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A Short Illustrated History of the Nerd

Where did the nerd originate, both as a word an individual and, possibly, a species? What were the original societal perceptions of the nerd? How have these changed over the decades? Enter the world of the nerd and discover for yourself this fascinating and light hearted illustrated history of the origin of the species. Darwin, eat your heart out.

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(image credit: bayat)

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His investigation into the origins of the word "nerd" is pretty exhaustive, but hardly conclusive. Dr. Seuss loved to invent words based on their sounds, much as Lewis Carroll did, and there's no indication that Seuss' "nerd" had any "nerdly" characteristics. Seuss may have been the first to put this made-up word into print, but the connection between his nerd and the now-common definition is looser than, say, the connection between James Joyce's "quarks" (for Mr. Marks) and the sub-atomic particle. (At least the scientist who named it gave credit where it's due. But Mr. Joyce knew nothing of particle physics.)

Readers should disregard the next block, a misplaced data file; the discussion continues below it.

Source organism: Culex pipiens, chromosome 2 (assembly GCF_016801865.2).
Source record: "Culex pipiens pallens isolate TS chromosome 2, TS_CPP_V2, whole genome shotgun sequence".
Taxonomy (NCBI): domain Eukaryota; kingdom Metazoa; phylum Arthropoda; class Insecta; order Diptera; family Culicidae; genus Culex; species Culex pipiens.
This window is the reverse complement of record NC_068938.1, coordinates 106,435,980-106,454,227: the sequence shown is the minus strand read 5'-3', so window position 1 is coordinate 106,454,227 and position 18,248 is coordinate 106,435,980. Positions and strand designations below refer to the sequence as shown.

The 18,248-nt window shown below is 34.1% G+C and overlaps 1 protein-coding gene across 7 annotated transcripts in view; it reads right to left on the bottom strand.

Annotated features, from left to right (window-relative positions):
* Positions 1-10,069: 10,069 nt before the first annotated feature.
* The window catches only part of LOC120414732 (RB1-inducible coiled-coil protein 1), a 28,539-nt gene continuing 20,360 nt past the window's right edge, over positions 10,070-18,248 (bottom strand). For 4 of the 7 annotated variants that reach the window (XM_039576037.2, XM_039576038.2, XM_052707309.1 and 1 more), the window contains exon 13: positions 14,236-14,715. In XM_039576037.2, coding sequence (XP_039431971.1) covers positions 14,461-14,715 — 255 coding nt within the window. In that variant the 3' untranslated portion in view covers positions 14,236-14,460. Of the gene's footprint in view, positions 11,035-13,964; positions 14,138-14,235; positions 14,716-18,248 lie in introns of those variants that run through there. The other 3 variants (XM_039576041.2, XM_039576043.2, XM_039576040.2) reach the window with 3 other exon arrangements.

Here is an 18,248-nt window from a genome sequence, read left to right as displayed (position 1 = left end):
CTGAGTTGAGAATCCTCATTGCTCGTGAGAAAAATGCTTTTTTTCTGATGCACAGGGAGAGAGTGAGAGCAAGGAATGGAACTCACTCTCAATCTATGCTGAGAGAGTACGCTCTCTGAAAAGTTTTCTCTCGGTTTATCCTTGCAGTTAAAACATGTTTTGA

My own theory on the origin of "nerd" as synonym for "brainiac" came to me as I looked for a street sign in an unfamiliar town and spotted a "Brainerd Street." Apparently, "Brainerd" is a last name, albeit one I'd never encountered. Was it more well-known in a previous generation? Could it be that a high school brainiac with the last name of "Brainerd" had his name shortened to "Nerd" by the jock who forced him to do his homework for him? As a sort-of nerd myself, and one with a name almost unknown in the USA (but very common in and around the Czech Republic), I've found that loud-mouthed bullies do have a tendency to ridicule their victims' names, shorten them and such. Perhaps turning half of the poor Brainerd kid's last name into a label for all such "nerds" was this jock's sole creative effort in his otherwise empty life.
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